God and History: Aspects of British Theology, 1875-1914

God and History: Aspects of British Theology, 1875-1914

God and History: Aspects of British Theology, 1875-1914

God and History: Aspects of British Theology, 1875-1914

Synopsis

It is well known that the scientific discoveries of the nineteenth century posed problems for Christian theology. Less well known is the fact that the new understanding of history, developed in the same period, also created a number of difficulties. The realization that Christianity possessed a history of its own, and had changed and developed, raised numerous important questions for theologians and Christians alike. Newman's revised Essay on the Development of Doctrine provides the starting-point for this new and comprehensive survey, in which Hinchliff discusses the ideas of a wide range of theologians from the full spectrum of British Christianity--from Roman Catholics to theologians from the Churches of England and Scotland, and the Free Church--and their attempts to tackle these questions in the period leading up to the Great War. He proves that this hitherto little-studied period in the development of theology is in fact an area of considerable interest and pertinence to theologians and historians alike.

Excerpt

This book is not, of course, a complete account of British theology at the end of the nineteenth century. Such works already exist, notably B. M. G. Reardon Religious Thought in the Victorian Age. I have set myself a rather different task. One of the principal concerns, if not the principal concern, of many theologians in the period was the whole range of problems raised by new ways of understanding history and its relationship with faith. Concentrating on those who attempted to come to terms with these new ideas has enabled me to deal with the thought of the selected theologians in some detail. I have usually focused attention upon one particular work by each writer (except where--as happened surprisingly often--he changed his mind rather dramatically). This has enabled me to quote rather more lengthily than is usually possible and thus convey the real flavour of the style as well as the argument of the person quoted. I have also tried to sketch in the historical context by devoting some time and attention to the institutions within which the theologians worked, the universities as well as the churches of Britain.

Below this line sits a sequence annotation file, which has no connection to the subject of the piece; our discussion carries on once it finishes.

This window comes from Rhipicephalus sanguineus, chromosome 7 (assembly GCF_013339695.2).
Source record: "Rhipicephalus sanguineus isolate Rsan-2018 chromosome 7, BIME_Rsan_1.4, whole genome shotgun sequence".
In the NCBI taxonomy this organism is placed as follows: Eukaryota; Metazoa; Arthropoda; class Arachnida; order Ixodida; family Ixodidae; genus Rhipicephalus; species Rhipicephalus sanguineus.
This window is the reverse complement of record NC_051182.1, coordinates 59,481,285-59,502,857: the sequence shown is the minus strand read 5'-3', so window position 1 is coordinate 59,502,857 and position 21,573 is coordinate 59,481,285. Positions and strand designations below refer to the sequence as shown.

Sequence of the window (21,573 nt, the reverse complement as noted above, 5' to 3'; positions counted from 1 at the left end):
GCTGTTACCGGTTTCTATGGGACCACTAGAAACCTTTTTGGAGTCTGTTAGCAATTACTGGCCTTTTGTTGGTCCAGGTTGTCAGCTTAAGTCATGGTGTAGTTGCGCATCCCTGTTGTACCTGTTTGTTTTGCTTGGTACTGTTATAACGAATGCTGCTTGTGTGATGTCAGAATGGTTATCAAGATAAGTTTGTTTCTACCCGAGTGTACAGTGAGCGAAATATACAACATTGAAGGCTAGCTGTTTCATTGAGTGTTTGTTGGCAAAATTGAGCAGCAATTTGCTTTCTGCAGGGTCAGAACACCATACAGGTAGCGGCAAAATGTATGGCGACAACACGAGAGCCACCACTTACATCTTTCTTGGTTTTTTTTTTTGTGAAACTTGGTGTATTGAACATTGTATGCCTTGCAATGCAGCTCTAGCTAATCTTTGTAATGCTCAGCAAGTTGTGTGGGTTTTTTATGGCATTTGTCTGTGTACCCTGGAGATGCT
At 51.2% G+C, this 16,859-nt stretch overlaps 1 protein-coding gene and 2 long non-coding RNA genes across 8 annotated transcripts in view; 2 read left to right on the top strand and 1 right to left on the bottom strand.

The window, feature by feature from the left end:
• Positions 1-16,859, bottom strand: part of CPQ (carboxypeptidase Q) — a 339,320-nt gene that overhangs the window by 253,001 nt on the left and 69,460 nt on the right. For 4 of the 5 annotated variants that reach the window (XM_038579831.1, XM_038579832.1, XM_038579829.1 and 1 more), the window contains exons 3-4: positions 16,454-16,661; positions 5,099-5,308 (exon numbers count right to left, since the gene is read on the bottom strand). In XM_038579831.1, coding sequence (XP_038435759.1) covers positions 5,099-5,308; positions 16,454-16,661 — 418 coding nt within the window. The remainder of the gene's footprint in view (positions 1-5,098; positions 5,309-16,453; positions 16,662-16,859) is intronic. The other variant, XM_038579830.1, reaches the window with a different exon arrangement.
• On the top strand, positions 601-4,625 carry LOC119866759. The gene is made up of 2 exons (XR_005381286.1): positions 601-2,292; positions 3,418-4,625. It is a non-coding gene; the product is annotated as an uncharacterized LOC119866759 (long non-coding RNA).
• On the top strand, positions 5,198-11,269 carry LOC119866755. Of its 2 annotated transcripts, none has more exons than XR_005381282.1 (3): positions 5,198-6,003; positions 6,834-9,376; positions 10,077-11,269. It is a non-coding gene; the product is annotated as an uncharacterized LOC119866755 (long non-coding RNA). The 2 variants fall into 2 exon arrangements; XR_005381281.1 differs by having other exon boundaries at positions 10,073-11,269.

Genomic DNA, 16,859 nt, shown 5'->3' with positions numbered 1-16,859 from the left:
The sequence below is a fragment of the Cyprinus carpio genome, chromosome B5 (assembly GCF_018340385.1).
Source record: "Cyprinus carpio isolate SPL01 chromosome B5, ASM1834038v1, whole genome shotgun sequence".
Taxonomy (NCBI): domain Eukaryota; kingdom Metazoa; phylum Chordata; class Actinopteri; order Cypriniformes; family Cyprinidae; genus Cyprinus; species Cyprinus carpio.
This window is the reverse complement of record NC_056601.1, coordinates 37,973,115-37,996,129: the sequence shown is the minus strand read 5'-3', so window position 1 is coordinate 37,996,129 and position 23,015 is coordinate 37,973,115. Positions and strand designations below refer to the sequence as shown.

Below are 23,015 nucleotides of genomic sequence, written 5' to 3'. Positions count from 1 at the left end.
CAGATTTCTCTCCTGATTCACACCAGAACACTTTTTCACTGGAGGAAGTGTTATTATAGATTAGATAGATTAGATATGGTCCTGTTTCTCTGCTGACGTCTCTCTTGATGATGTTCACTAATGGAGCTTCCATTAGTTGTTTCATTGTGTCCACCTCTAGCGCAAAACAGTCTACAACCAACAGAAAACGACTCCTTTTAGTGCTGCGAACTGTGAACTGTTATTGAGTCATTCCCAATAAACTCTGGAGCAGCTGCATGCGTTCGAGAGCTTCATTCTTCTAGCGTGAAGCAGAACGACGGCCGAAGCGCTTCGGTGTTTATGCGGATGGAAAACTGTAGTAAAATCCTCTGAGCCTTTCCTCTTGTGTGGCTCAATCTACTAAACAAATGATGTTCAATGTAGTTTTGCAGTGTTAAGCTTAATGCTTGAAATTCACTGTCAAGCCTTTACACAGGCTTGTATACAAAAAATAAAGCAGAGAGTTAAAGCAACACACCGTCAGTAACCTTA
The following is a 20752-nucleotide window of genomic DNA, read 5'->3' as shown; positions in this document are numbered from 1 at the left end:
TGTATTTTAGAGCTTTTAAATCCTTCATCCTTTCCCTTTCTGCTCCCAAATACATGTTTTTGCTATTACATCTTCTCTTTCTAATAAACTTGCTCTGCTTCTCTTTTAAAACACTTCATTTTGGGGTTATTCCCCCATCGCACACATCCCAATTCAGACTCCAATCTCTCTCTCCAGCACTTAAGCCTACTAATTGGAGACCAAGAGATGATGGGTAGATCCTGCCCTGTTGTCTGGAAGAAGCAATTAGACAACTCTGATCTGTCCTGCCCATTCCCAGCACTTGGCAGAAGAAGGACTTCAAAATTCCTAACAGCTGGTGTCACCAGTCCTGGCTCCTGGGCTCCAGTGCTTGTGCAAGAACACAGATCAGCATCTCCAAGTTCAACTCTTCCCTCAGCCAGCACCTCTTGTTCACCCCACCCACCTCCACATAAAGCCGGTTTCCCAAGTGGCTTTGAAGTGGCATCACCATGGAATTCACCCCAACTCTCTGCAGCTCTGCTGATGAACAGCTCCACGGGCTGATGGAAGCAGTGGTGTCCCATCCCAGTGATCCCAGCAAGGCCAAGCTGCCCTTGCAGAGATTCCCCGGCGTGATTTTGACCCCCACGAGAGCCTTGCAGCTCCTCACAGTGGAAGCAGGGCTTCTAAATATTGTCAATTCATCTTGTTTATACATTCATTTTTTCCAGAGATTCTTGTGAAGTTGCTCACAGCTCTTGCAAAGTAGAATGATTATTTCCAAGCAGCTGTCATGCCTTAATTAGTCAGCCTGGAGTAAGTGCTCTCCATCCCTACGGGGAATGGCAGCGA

Even as a survey of writings about the relationship between faith and history, what follows is not exhaustive. There were many who simply ignored the new ideas and continued to reassert conventional ones. I have not included them nor have I attempted to deal with those who believed that the new ideas could not be accommodated and who therefore abandoned belief. Indeed, I have not incorporated everyone who tried to grapple positively with the new understanding of history. Nor is this even a representative selection, in the sense that there is one person chosen from each school of thought: where ideas were particularly tenacious more than one exponent of them may be included. I cannot even claim that the thinkers who are dealt with were chosen because they were the most influential, most important, or most brilliant of all the possible candidates for inclusion. Indeed their thought was sometimes wrong-headed, untidy, or illogical; but they all seem to me, nevertheless, to have had interesting things to say.

This book, though it is about ideas, is not really a 'history of ideas'. No serious or sustained attempt is made to demonstrate or . . .

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